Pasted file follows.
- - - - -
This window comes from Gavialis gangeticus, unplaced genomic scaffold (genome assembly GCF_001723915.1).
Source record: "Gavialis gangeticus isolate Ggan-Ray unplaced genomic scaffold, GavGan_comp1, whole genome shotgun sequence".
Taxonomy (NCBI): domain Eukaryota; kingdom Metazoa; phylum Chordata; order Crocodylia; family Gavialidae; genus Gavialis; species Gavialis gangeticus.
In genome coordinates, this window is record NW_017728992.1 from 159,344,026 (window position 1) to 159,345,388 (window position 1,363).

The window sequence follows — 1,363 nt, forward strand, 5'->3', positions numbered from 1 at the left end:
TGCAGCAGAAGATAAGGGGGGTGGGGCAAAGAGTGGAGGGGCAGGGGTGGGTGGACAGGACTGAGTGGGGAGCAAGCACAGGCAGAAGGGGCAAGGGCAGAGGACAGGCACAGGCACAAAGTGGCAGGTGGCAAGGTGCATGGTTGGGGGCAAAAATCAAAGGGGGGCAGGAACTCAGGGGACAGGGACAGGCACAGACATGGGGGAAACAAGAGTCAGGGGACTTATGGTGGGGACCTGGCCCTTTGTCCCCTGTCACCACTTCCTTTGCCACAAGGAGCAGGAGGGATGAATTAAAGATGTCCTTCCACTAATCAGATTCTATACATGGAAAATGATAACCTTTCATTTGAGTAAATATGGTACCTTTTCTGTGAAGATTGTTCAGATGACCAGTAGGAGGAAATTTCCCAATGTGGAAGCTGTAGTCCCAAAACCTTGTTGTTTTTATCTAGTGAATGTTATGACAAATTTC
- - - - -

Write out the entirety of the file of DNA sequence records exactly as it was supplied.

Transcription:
This window comes from Gavialis gangeticus, unplaced genomic scaffold (genome assembly GCF_001723915.1).
Source record: "Gavialis gangeticus isolate Ggan-Ray unplaced genomic scaffold, GavGan_comp1, whole genome shotgun sequence".
Taxonomy (NCBI): domain Eukaryota; kingdom Metazoa; phylum Chordata; order Crocodylia; family Gavialidae; genus Gavialis; species Gavialis gangeticus.
In genome coordinates, this window is record NW_017728992.1 from 159,344,026 (window position 1) to 159,345,388 (window position 1,363).

The window sequence follows — 1,363 nt, forward strand, 5'->3', positions numbered from 1 at the left end:
TGCAGCAGAAGATAAGGGGGGTGGGGCAAAGAGTGGAGGGGCAGGGGTGGGTGGACAGGACTGAGTGGGGAGCAAGCACAGGCAGAAGGGGCAAGGGCAGAGGACAGGCACAGGCACAAAGTGGCAGGTGGCAAGGTGCATGGTTGGGGGCAAAAATCAAAGGGGGGCAGGAACTCAGGGGACAGGGACAGGCACAGACATGGGGGAAACAAGAGTCAGGGGACTTATGGTGGGGACCTGGCCCTTTGTCCCCTGTCACCACTTCCTTTGCCACAAGGAGCAGGAGGGATGAATTAAAGATGTCCTTCCACTAATCAGATTCTATACATGGAAAATGATAACCTTTCATTTGAGTAAATATGGTACCTTTTCTGTGAAGATTGTTCAGATGACCAGTAGGAGGAAATTTCCCAATGTGGAAGCTGTAGTCCCAAAACCTTGTTGTTTTTATCTAGTGAATGTTATGACAAATTTC